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Daily Devotional | Letters from a Roman Prison Daily Devotional | Letters from a Roman Prison

Daily Devotional | Letters from a Roman Prison

When Martin Luther King Jr. penned his Letter From a Birmingham City Jail in April 1963, he joined a long tradition of Christians who wrote letters and books while in jail, including John Bunyan, Dietrich Bonhoeffer, and most notably, the apostle Paul.

This month we will be studying Ephesians, Philippians, Colossians, and Philemon, all letters the apostle wrote as a prisoner in Rome. At that time, people were sent to prison not as punishment, but to await trial and possible execution. When Paul wrote these letters, he was most likely serving a two-year “house arrest” (Acts 28:30). This meant he was able to live in a rented residence, though in chains and guarded.

This was not Paul’s first arrest. Imprisonment was so much a part of Paul’s Christian experience that he included it on his resume. In 2 Corinthians 11:5 he began his defense by claiming that he was not inferior to those whom others may view as “super-apostles” or perhaps better translated as “eminent” or “chief apostles.” To support this assertion, Paul reluctantly listed some of his accomplishments (vv. 22–29), including his frequent imprisonment.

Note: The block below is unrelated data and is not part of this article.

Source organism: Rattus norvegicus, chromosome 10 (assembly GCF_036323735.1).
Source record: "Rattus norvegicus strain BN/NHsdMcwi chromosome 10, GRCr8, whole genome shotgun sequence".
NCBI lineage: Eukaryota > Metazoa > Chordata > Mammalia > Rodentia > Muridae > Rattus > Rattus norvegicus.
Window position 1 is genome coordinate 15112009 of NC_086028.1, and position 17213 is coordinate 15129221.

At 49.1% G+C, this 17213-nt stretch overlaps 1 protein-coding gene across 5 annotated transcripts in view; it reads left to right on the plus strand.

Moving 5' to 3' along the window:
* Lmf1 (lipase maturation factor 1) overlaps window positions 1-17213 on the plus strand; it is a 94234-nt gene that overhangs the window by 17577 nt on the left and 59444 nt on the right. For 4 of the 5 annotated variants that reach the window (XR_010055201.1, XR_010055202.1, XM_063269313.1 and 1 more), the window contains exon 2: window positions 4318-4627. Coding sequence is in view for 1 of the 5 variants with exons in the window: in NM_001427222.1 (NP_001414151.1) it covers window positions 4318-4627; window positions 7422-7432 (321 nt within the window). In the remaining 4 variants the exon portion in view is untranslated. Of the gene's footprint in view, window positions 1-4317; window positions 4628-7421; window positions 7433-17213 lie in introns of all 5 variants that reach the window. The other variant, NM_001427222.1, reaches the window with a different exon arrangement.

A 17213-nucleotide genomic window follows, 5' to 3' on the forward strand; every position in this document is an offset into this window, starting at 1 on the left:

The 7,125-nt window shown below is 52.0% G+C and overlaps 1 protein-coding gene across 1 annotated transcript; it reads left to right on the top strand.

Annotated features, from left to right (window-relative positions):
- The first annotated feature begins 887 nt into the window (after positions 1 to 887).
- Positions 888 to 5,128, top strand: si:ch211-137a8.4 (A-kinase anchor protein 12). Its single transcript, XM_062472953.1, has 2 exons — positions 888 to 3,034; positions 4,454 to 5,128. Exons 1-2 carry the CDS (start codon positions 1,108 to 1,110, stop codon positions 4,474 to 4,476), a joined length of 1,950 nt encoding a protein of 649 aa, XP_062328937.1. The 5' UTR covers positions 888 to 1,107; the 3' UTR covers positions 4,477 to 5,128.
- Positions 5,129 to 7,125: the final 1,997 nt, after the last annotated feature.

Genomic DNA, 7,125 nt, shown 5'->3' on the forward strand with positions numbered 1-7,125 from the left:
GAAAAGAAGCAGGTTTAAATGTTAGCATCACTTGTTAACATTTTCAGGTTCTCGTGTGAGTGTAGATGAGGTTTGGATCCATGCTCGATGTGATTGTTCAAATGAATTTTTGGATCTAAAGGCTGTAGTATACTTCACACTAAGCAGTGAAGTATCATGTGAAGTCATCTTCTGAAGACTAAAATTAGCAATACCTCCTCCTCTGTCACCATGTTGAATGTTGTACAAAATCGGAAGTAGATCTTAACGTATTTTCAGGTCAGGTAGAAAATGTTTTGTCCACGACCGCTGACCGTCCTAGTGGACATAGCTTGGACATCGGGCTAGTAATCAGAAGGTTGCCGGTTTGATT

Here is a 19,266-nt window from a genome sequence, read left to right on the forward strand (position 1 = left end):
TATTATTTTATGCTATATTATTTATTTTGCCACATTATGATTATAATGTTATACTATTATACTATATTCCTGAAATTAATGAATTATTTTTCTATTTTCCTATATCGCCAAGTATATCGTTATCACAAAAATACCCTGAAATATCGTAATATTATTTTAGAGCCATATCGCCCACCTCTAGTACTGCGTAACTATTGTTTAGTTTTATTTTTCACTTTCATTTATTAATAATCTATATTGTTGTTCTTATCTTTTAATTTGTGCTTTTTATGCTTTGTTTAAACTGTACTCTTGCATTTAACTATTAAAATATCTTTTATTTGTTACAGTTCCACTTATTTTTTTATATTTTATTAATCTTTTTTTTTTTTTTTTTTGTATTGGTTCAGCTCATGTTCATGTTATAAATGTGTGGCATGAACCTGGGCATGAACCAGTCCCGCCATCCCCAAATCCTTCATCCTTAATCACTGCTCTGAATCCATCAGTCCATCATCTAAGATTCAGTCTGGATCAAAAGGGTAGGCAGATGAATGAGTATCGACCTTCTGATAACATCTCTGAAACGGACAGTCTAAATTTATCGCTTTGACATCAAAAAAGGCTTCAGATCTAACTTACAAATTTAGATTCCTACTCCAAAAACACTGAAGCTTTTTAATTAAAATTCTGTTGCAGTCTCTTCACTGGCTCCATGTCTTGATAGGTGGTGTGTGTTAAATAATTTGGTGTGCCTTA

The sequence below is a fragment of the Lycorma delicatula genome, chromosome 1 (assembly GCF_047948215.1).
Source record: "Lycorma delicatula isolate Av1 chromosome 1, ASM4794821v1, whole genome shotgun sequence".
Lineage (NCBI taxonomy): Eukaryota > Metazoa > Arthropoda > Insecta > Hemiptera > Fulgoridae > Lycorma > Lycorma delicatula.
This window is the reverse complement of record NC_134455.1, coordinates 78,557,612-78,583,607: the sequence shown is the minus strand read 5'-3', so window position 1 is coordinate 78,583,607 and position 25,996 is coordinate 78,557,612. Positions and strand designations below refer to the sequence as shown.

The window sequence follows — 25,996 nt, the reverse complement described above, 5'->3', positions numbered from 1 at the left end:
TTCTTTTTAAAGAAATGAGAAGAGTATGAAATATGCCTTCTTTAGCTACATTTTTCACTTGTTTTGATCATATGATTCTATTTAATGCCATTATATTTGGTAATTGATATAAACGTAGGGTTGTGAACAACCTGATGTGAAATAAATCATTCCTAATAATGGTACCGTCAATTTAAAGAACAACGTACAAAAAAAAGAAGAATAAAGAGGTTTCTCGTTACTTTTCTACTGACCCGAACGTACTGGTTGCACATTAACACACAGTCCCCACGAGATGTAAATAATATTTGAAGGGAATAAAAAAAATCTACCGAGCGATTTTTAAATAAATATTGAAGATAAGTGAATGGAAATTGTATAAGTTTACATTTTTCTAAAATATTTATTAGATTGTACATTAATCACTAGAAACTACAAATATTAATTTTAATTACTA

We tend to look at a church’s size and budget as evidence of God at work. The apostle Paul recognized that God works through weakness. For this reason, Paul wrote, “If I must boast, I will boast of the things that show my weakness” (v. 30).

You may be surprised to find that the letters we will be studying this month are some of Paul’s most joyful. Yet Paul wrote them while under house arrest in Rome. Instead of curtailing his ministry, this imprisonment allowed Paul to articulate some of the deepest theology in the New Testament.

>> What appears to us to be a setback is often an open door. We do not need a large platform to make an impact on those around us. As we make ourselves available, God will work through us even in the most confining circumstances.

Pray with Us

Lord, You are perfect and powerful! Our weaknesses remind us that it is You who is good, who does good, who reaches people’s hearts. Give us peace in Your power and perfection.

BY Dr. John Koessler

John Koessler is Professor Emeritus of Applied Theology and Church Ministries at Moody Bible Institute. John authors the “Practical Theology” column for Today in the Word of which he is also a contributing writer and theological editor. An award-winning author, John’s newest title is When God is Silent: Let the Bible Teach You to Pray (Kirkdale). Prior to joining the Moody faculty, he served as a pastor of Valley Chapel in Green Valley, Illinois, for nine years. He and his wife, Jane, now enjoy living in a lakeside town in Michigan.

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